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When I sat down to write about 2010, I wanted to tell you how horrible the year has been. Indeed, I could not help but look at the personal situations of my friends and myself, and conclude that the year was one of increasingly bad times.
It's not to say there isn't some truth to that. With the election year politics, the Tea Party, the return of the right and a president who seems to be willing to compromise away well, everything, one does find themselves feeling that there are not even table scraps left.
Certainly, to borrow a refrain heard from many, this is not the change that was voted for in 2008.
Meanwhile, the volume was raised within our community. Transgender people pitted themselves against our gay and lesbian siblings in an increasingly vocal war of words. People fought over inclusion, over the still dead Employment Non-Discrimination Act, over "Don't Ask, Don't Tell," and – more than anything – over a single six-letter word: tranny, and when and who could use it. The latter fight seems to be a battle not yet truly over.
I would be remiss if I did not also mention that anti-transgender violence continued at the same rates as many other years. We saw reports like that of the murder of 17-month-old Ray A. Jones, allegedly killed by his 20-year-old babysitter because this supposed caregiver was "trying to make him act like a boy instead of a little girl."
On top of all this was a study put out this year by the National Center for Transgender Equality in conjunction with the National Gay and Lesbian Task Force. Its findings were equally distressing, with half of those surveyed reporting discrimination in the workplace, transgender people being twice as likely to live in poverty, and harassment being common in school.
In the midst of such awful news, however, there were some positives. At first, I wished to dismiss them as mere crumbs. Yet the more I looked at them, the more I had to realize their overall importance.
One – actually coming in December 2009 – was the appointment of Dylan Orr as special assistant to Assistant Secretary of Labor Kathleen Martinez in the Office of Disability Employment Policy at the Department of Labor. That was followed shortly by the appointment of Amanda Simpson to a senior technical adviser post in the Commerce Department under President Barack Obama. Both openly transgender people have now weathered the first year in their positions, with initial attempts to derail them largely going unnoticed.
Second was the tax season victory of trans woman Rhiannon O'Donnabhain, with the courts agreeing that treatment for gender identity disorder is indeed medically necessary and deductible from one's taxes.
The third was in the middle of the year, as the U.S. Department of State issued new policies around passports. The change in rules allows for a transgender person to get the gender marker changed on their passport with certification from an attending medical physician.
Finally, in the November 2010 election we saw transgender candidates victorious. Stu Rasmussen won re-election as mayor in Silverton, Oregon; Kim Coco Iwamoto was re-elected to the Hawaii Board of Education; and Victoria Kolakowski was elected as a Superior Court judge in Alameda County.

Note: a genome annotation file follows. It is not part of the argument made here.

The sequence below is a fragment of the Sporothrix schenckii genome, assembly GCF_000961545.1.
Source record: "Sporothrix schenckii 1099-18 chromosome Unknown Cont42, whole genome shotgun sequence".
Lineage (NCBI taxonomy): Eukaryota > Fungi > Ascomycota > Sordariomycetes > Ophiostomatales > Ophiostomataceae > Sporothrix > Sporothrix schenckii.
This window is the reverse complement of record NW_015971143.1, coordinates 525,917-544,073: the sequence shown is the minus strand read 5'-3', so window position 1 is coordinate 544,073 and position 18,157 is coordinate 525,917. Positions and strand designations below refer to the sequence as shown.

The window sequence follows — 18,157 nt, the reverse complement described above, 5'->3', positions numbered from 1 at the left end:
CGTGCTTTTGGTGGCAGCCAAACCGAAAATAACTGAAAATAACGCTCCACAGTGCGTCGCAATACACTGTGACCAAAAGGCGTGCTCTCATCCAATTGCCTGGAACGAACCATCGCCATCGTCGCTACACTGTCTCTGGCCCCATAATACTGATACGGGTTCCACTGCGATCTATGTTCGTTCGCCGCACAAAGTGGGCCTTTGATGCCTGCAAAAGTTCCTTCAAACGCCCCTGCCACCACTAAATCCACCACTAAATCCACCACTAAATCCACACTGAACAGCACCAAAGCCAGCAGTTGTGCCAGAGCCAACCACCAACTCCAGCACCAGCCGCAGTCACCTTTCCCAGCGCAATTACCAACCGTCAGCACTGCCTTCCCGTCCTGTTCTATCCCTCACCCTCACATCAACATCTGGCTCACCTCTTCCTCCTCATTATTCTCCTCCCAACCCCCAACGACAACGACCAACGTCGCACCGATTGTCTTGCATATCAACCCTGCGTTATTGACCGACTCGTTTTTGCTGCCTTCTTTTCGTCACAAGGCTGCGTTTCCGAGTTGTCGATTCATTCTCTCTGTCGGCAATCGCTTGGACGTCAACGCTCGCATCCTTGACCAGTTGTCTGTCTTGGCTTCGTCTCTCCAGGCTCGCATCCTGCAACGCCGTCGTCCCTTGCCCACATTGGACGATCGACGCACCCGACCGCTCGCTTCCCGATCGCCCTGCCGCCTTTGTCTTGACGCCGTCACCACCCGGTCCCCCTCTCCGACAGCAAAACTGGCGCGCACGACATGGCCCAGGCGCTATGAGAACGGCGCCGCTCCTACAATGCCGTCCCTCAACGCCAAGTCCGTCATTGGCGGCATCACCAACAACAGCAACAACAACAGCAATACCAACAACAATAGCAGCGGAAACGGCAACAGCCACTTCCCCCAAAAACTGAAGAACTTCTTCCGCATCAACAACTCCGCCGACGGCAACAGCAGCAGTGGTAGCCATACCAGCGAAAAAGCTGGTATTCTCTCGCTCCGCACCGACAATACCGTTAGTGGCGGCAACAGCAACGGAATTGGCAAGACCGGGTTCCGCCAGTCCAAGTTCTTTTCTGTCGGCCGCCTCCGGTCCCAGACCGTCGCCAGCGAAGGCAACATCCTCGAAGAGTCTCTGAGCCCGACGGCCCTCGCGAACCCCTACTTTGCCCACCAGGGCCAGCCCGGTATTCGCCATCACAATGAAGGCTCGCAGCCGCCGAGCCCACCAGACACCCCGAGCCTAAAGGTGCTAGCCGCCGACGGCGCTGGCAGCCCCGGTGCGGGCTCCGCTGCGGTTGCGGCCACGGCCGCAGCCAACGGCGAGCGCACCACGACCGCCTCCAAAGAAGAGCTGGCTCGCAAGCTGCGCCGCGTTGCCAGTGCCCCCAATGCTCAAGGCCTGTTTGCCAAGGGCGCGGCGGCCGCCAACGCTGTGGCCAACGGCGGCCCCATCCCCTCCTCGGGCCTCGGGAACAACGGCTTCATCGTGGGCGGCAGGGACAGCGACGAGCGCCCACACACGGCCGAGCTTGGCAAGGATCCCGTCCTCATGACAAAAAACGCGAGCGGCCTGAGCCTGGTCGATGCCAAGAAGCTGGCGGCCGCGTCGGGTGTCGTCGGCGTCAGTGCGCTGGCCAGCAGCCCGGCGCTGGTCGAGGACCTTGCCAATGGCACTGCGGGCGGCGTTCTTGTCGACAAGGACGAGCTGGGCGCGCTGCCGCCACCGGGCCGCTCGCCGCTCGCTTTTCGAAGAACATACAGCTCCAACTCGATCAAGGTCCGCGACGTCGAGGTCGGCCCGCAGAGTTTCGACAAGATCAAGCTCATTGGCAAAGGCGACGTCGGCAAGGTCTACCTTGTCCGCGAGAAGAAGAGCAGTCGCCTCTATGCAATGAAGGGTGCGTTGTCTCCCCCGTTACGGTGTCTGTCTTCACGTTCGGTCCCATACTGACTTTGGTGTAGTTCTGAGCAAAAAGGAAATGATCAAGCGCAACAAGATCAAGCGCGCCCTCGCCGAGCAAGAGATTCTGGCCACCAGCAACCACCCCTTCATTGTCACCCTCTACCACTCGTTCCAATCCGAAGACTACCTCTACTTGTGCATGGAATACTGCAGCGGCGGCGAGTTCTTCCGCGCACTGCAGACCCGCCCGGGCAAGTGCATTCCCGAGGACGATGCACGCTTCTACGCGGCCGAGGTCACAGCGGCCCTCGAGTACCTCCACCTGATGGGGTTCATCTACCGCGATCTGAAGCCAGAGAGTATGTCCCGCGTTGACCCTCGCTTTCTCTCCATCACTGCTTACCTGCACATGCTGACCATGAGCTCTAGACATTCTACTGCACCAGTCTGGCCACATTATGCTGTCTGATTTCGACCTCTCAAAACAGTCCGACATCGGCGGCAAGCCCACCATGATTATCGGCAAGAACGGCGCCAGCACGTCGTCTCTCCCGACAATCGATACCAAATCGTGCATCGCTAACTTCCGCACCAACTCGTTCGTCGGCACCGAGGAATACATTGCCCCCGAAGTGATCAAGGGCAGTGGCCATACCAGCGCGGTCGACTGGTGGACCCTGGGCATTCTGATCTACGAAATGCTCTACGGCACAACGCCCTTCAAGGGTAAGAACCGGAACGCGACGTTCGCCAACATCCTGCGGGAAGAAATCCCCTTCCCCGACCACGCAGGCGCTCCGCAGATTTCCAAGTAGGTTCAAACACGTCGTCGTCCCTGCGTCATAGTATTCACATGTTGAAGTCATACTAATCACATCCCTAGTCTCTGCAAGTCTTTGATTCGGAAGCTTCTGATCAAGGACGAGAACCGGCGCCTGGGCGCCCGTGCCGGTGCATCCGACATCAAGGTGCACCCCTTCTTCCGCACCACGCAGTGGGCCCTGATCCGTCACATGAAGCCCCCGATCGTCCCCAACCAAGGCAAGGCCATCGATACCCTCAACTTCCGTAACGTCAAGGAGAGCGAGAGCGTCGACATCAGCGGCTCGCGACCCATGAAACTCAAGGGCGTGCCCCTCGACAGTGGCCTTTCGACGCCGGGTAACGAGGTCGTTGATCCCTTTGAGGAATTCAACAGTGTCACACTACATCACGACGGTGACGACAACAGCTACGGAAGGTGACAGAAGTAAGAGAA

Each of these shares a common thread. The appointments of Simpson and Orr, as well as the victories at the ballot box, demonstrate that we do have the ability to serve in public office. The religious right particularly took Simpson to task, but has long since moved on. Rasmussen and Iwamoto showed that their transgender status did not affect their ability to serve their areas well, and Kolakowski has broken new ground, becoming the first elected transgender trial court judge in the country.
Meanwhile, in somewhat mundane matters like passports and taxes, we've seen transgender people gain. The new rules on passports are the first real instance where the federal government has clearly understood the need for transgender people to be recognized legally in their preferred gender regardless of surgical status, while tax law now acknowledges the necessity of transgender-related procedures.
These aren't the sorts of victories one can easily shout from the rooftops. None of these stories exist above the fold in major newspapers, although Kolakowski's win garnered national and international media attention. Tax law, passports, and school board elections are, well, considered mundane by many. These are not as big a deal as, say, the repeal of DADT, a victory that will not benefit transgender people directly, but will have some indirect benefits to us. It is not like the passage of a transgender-inclusive ENDA, nor any other big-ticket protections for transgender and gender variant people.
Yet that is the importance of them as well. These may be viewed as less than extraordinary, but their value is huge. More so, that they're so far out of the mainstream radar speaks well to each of us being viewed as, well, just people. People who need rights, or can serve the president and the people of this country.
Don't get me wrong. After some 16 years, I would much prefer to see ENDA pass. But knowing that transgender people can write off medically necessary expenses and can get a passport in their preferred gender without surgery are huge advances in their own ways. Likewise, the fact that we can be mayors, school board members, judges, and presidential appointees should send hope to transgender people young and old, showing that they, too, can reach for greater things.
So in 2010, perhaps it was really about the quieter victories over the shouting matches – and maybe these are stepping stones ahead of advancements in 2011 and beyond. So ever onward I say, to bigger and even better things to come.
Gwen Smith wishes all the happiest of new years. You can find her online at www.gwensmith.com.